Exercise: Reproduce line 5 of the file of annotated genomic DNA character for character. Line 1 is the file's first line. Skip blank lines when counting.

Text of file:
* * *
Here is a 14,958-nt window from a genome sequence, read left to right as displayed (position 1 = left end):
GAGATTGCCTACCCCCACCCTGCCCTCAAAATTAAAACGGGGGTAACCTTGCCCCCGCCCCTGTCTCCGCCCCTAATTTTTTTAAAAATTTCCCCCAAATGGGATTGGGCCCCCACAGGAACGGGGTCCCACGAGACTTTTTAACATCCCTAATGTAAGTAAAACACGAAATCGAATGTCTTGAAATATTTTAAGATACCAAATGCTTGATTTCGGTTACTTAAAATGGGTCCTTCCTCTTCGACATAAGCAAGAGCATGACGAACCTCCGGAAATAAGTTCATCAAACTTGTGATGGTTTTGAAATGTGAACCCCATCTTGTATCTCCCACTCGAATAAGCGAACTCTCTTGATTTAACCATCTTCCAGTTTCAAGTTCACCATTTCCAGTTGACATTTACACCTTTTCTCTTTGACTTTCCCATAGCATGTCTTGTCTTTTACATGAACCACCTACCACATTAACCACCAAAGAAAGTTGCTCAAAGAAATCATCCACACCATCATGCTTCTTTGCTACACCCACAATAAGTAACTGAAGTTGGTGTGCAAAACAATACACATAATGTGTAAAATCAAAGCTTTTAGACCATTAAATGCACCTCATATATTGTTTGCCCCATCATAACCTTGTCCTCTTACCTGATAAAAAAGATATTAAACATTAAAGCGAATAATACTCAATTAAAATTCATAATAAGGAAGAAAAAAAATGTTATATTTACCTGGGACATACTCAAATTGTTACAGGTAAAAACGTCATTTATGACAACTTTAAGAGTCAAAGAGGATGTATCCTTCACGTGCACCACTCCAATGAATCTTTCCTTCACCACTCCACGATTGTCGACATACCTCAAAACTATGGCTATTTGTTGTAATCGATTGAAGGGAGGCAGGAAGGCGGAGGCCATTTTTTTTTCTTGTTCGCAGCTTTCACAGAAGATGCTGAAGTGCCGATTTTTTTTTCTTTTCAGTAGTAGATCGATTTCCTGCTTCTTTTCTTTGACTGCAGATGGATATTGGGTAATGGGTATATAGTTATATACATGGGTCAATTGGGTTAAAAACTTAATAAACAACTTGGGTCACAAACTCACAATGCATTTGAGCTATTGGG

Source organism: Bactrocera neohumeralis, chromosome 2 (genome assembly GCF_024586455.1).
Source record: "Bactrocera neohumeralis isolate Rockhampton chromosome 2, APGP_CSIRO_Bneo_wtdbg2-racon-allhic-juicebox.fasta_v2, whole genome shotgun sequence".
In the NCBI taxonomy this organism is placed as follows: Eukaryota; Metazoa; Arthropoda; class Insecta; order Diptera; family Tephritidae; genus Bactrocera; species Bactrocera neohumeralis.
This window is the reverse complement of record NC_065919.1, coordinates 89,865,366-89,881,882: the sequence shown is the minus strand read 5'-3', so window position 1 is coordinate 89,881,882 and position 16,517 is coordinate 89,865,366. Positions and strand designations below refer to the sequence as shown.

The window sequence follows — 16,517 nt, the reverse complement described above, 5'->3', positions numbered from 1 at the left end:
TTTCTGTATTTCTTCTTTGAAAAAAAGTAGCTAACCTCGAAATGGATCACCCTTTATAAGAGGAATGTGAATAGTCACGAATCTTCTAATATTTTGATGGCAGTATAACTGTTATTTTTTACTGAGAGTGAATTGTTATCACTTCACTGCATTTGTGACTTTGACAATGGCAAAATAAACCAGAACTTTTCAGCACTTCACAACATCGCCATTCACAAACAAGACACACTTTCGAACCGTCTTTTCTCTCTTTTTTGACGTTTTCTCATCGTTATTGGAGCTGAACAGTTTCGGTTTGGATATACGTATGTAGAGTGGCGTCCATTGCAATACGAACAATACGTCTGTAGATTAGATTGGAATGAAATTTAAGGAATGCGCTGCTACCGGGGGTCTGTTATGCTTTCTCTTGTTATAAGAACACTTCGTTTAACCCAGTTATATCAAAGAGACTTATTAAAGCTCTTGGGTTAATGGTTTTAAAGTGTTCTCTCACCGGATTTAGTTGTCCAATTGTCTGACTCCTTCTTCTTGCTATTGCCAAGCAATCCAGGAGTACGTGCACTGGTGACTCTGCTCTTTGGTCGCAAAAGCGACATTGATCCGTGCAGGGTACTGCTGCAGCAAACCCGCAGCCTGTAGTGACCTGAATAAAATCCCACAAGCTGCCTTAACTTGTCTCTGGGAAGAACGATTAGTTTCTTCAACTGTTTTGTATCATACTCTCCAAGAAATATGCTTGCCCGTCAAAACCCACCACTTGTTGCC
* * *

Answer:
In the NCBI taxonomy this organism is placed as follows: Eukaryota; Metazoa; Arthropoda; class Insecta; order Diptera; family Tephritidae; genus Bactrocera; species Bactrocera neohumeralis.